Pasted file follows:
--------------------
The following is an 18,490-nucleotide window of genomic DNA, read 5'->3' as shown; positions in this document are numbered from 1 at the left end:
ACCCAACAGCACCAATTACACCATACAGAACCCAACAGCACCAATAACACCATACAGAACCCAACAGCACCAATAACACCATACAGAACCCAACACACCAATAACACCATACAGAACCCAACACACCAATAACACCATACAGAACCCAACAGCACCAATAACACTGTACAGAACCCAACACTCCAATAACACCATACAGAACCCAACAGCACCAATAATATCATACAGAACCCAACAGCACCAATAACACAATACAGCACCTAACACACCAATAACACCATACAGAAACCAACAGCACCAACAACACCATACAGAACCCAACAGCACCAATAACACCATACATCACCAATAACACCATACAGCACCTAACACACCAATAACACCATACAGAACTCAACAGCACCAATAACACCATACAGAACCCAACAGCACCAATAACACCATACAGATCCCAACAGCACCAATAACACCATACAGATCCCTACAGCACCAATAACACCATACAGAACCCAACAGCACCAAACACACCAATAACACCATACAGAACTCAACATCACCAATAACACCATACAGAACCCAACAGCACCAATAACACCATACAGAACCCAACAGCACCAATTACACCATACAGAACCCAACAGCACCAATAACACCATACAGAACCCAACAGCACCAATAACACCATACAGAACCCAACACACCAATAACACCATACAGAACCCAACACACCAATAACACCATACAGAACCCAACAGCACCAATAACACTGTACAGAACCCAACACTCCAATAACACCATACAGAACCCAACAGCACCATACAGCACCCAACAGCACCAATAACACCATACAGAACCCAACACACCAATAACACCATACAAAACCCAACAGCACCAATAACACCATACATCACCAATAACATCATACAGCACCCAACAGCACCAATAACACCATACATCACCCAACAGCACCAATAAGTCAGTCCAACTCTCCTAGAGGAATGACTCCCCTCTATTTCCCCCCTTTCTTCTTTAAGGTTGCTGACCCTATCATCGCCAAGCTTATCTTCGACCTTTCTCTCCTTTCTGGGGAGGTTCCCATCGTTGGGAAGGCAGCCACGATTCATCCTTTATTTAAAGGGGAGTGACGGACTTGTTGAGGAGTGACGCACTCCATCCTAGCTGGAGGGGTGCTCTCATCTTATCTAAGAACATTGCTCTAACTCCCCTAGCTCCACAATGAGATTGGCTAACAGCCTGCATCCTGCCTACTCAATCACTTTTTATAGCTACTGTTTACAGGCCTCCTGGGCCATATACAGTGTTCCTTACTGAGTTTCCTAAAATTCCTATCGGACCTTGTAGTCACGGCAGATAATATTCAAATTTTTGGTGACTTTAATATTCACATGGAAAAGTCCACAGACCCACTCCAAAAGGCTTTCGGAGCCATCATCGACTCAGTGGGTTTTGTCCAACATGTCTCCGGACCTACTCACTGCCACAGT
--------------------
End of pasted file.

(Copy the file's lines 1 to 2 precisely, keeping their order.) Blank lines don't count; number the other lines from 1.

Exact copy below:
The following is an 18,490-nucleotide window of genomic DNA, read 5'->3' as shown; positions in this document are numbered from 1 at the left end:
ACCCAACAGCACCAATTACACCATACAGAACCCAACAGCACCAATAACACCATACAGAACCCAACAGCACCAATAACACCATACAGAACCCAACACACCAATAACACCATACAGAACCCAACACACCAATAACACCATACAGAACCCAACAGCACCAATAACACTGTACAGAACCCAACACTCCAATAACACCATACAGAACCCAACAGCACCAATAATATCATACAGAACCCAACAGCACCAATAACACAATACAGCACCTAACACACCAATAACACCATACAGAAACCAACAGCACCAACAACACCATACAGAACCCAACAGCACCAATAACACCATACATCACCAATAACACCATACAGCACCTAACACACCAATAACACCATACAGAACTCAACAGCACCAATAACACCATACAGAACCCAACAGCACCAATAACACCATACAGATCCCAACAGCACCAATAACACCATACAGATCCCTACAGCACCAATAACACCATACAGAACCCAACAGCACCAAACACACCAATAACACCATACAGAACTCAACATCACCAATAACACCATACAGAACCCAACAGCACCAATAACACCATACAGAACCCAACAGCACCAATTACACCATACAGAACCCAACAGCACCAATAACACCATACAGAACCCAACAGCACCAATAACACCATACAGAACCCAACACACCAATAACACCATACAGAACCCAACACACCAATAACACCATACAGAACCCAACAGCACCAATAACACTGTACAGAACCCAACACTCCAATAACACCATACAGAACCCAACAGCACCATACAGCACCCAACAGCACCAATAACACCATACAGAACCCAACACACCAATAACACCATACAAAACCCAACAGCACCAATAACACCATACATCACCAATAACATCATACAGCACCCAACAGCACCAATAACACCATACATCACCCAACAGCACCAATAAGTCAGTCCAACTCTCCTAGAGGAATGACTCCCCTCTATTTCCCCCCTTTCTTCTTTAAGGTTGCTGACCCTATCATCGCCAAGCTTATCTTCGACCTTTCTCTCCTTTCTGGGGAGGTTCCCATCGTTGGGAAGGCAGCCACGATTCATCCTTTATTTAAAGGGGAGTGACGGACTTGTTGAGGAGTGACGCACTCCATCCTAGCTGGAGGGGTGCTCTCATCTTATCTAAGAACATTGCTCTAACTCCCCTAGCTCCACAATGAGATTGGCTAACAGCCTGCATCCTGCCTACTCAATCACTTTTTATAGCTACTGTTTACAGGCCTCCTGGGCCATATACAGTGTTCCTTACTGAGTTTCCTAAAATTCCTATCGGACCTTGTAGTCACGGCAGATAATATTCAAATTTTTGGTGACTTTAATATTCACATGGAAAAGTCCACAGACCCACTCCAAAAGGCTTTCGGAGCCATCATCGACTCAGTGGGTTTTGTCCAACATGTCTCCGGACCTACTCACTGCCACAGT